‘Eighteen months ago, 17-year-old Rose and 13-year-old Rudder escaped a strict religious sect with their mum. They are still trying to make sense of the world outside – no more rules about clothes and books, films and music, no more technology bans. But also no more friendship with the people they’ve known all their lives, no community and no certainty. It doesn’t help that their mum has to work all hours to pay rent on their cramped, smelly, one-bed flat above a kebab shop in Hackney.
While Rudder gorges on once-taboo Harry Potters and dances to Simon and Garfunkel and show tunes, Rose swaps the ankle skirts and uncut hair of the Woodford Pilgrims for Japanese-cute fairy dress and her new boyfriend, Kye. Kye, who she wants with all her being. But there’s loads of scary stuff about their new life that Rose and Rudder have no idea how to handle – it’s normal for girls to let their boyfriends take naked pictures of them, right?
When Rudder accidentally sets a devastating chain of events into action, Rose must decide whether to sacrifice everything and go back to the life she hates, in order to save the people she loves.’
There are many things about Rose, Interrupted that should be praised, and so many elements of the story that I would love to discuss that I’m going to contain myself to only a few, for fear of this review running rather too long! Needless to say, I enjoyed this novel and more than once have considered its use in the classroom. It’s a story about learning who you are and who you want to be, while different worlds try to pull you in different directions and tell you everything, from what you should wear to how you should behave, and trying to cope with all the different messages people and societies endeavour to have you listen to.
Rose has spent her childhood as part of a religious group who call themselves Pilgrims and seek to separate themselves from the rest of society, to the extent that they don’t send their children to state schools, but take control of their curriculum by educating them within the organisation, and treat women as inferior to the men who control everything. She has experienced the outside world here and there, from briefly attending a normal school and playing with toys that her mother has smuggled in, but she finds the outside world a bigger shock than she realises and spends much of the novel looking for someone or somewhere to provide her with the structure she’s lived with and rules that she’s followed, while acknowledging that the Pilgrim life is not an acceptable one and trying to forge her own identity by choosing what to follow now. It seems that Rose is intent on going against everything the Pilgrims believe in, including acquiring a boyfriend and dressing as wildly differently from them as possible by adopting the fairy kei (the wearing of cute pastels and neons) style, yet she doesn’t entirely know why, beyond rebellion, she is doing these things, leading her to eventually submit to her boyfriend’s determined efforts to photograph her while she’s in a state of undress, for fear of losing him.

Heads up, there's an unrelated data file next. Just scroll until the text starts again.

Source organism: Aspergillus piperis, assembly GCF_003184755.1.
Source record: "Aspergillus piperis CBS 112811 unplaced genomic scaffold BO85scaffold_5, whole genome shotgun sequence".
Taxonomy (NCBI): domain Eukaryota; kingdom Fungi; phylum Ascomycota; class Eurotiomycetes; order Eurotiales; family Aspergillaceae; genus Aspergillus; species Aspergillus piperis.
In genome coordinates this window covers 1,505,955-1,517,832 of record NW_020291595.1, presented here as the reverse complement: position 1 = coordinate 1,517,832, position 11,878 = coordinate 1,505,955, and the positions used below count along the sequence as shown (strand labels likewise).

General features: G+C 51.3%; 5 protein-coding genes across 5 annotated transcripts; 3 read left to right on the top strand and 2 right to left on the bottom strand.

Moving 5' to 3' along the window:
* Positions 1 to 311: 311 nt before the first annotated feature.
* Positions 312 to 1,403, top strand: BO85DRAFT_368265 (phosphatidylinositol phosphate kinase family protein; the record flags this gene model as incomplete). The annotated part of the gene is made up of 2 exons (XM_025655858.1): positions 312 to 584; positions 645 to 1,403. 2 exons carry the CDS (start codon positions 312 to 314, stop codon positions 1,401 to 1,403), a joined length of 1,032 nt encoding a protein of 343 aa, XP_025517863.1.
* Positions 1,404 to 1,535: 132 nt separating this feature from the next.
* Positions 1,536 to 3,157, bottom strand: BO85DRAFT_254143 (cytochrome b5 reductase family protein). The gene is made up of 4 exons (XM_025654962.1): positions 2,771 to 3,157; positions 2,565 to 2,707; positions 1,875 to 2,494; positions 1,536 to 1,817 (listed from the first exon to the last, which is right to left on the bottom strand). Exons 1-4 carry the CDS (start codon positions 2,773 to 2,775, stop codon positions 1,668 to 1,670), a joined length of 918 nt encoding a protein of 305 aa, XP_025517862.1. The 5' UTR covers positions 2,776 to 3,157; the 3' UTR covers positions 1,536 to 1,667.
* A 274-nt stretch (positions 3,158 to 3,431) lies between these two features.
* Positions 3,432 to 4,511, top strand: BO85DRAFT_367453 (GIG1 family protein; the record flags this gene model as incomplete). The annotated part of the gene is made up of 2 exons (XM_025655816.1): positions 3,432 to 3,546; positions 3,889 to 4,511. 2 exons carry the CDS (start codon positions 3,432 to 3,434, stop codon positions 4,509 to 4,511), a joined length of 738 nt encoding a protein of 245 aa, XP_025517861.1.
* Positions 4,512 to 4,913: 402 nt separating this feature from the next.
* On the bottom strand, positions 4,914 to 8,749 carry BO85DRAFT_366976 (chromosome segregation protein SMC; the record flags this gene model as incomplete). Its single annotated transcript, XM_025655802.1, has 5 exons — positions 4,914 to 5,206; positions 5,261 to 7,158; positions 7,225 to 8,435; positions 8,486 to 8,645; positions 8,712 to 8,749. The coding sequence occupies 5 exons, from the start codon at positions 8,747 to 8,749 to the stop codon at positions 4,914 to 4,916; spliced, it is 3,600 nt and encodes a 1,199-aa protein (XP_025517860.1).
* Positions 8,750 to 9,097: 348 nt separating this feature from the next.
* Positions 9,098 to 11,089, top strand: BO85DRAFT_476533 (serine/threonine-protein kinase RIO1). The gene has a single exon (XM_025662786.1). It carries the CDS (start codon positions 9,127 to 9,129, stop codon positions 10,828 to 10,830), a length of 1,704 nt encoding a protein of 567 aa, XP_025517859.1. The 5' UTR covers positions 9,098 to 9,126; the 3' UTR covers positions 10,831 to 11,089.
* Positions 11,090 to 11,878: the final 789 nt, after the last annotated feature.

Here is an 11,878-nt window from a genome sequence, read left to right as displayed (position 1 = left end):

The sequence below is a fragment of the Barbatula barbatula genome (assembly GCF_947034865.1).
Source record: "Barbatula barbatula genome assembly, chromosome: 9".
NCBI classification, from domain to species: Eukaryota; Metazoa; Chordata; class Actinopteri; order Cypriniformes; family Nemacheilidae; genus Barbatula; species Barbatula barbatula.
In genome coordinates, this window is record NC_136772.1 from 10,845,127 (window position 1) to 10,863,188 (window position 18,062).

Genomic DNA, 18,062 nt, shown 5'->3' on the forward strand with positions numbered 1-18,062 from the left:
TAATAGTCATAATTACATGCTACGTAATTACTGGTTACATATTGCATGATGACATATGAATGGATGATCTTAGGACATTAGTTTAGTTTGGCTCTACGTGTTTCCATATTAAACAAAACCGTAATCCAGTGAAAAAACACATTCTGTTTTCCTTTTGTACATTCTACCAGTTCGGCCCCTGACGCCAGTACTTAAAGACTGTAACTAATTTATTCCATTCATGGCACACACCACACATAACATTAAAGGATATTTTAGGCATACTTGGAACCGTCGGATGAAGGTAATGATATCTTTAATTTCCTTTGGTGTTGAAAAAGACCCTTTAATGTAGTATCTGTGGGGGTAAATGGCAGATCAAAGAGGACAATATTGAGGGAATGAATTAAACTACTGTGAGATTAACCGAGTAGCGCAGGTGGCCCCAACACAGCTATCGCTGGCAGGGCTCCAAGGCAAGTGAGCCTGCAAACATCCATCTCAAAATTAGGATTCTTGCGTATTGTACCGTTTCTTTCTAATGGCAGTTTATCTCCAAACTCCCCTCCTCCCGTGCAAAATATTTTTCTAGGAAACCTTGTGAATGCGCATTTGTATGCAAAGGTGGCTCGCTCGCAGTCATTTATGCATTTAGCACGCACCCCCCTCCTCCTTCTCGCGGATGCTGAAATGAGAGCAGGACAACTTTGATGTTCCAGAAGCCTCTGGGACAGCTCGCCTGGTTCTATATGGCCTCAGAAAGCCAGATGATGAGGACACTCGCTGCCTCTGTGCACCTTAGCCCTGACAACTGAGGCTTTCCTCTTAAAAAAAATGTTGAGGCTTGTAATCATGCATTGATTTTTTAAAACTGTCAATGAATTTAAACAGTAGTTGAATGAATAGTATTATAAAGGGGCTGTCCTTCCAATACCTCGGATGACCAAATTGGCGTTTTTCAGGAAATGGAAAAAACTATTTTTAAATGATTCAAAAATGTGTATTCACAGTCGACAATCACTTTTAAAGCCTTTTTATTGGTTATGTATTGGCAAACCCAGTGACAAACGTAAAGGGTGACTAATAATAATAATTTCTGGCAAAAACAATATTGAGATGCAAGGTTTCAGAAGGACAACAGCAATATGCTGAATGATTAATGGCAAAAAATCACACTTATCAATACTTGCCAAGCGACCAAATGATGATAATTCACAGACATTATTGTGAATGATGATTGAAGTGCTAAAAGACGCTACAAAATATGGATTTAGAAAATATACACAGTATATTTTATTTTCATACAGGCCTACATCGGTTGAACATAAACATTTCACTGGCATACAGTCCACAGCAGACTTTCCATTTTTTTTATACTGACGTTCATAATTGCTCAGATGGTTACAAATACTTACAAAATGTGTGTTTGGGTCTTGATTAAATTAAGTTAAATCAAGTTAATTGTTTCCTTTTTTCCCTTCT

Rose is a highly sympathetic character, her loyalties pulled in a lot of different directions, and one of the things I loved most about her was her devotion to her little brother, Rudder. While she often finds his behaviour frustrating (particularly because he wants to go back to the Pilgrims), she spends much of the novel protecting him and trying to do what she believes is best for him. When she makes mistakes, she tries to put them right while still learning how the world around her works, with very little to guide her and suggest what the best course of action will be. She is as lost as he is, if in different worlds, Rose focused on the newness of the world while Rudder seeks refuge in the world of Harry Potter.
One of the things I appreciated most about the novel is how it handles safeguarding and the laws surrounding the sharing of sensitive (inappropriate) material such as that which Rudder receives, in that it isn’t only a matter of legality if the material is shared, but in receiving in and storing it. Rudder shares the material he does because he is desperate for help and needs support, and despite there being obvious sympathy for his unenviable situation, the consequences of his inadvertent actions are not shied away from. It is my hope that young people who read Rose, Interrupted and who may not be fully aware of the specifics of the legal system’s required response to such material will become better informed about it. This said, I’m not sure that the teaching staff’s reaction in attempting to ensure that Rudder has a parent/guardian informed and a safe place to go is carried out in as in-depth and conscientious a manner as it should be, given what they know of his family history, but this is an element that has to fail to a certain degree for the story to work, and so not a comment about the narrative, but what being in the profession had me feeling.
Rose, Interrupted is an excellent read full of sympathetic characters (not always the ones expected) and a story that addresses a wide range of issues sensitively and with elegant writing. You can find it on shelves on July 25th! Thank you to Team BKMRK for the proof copy!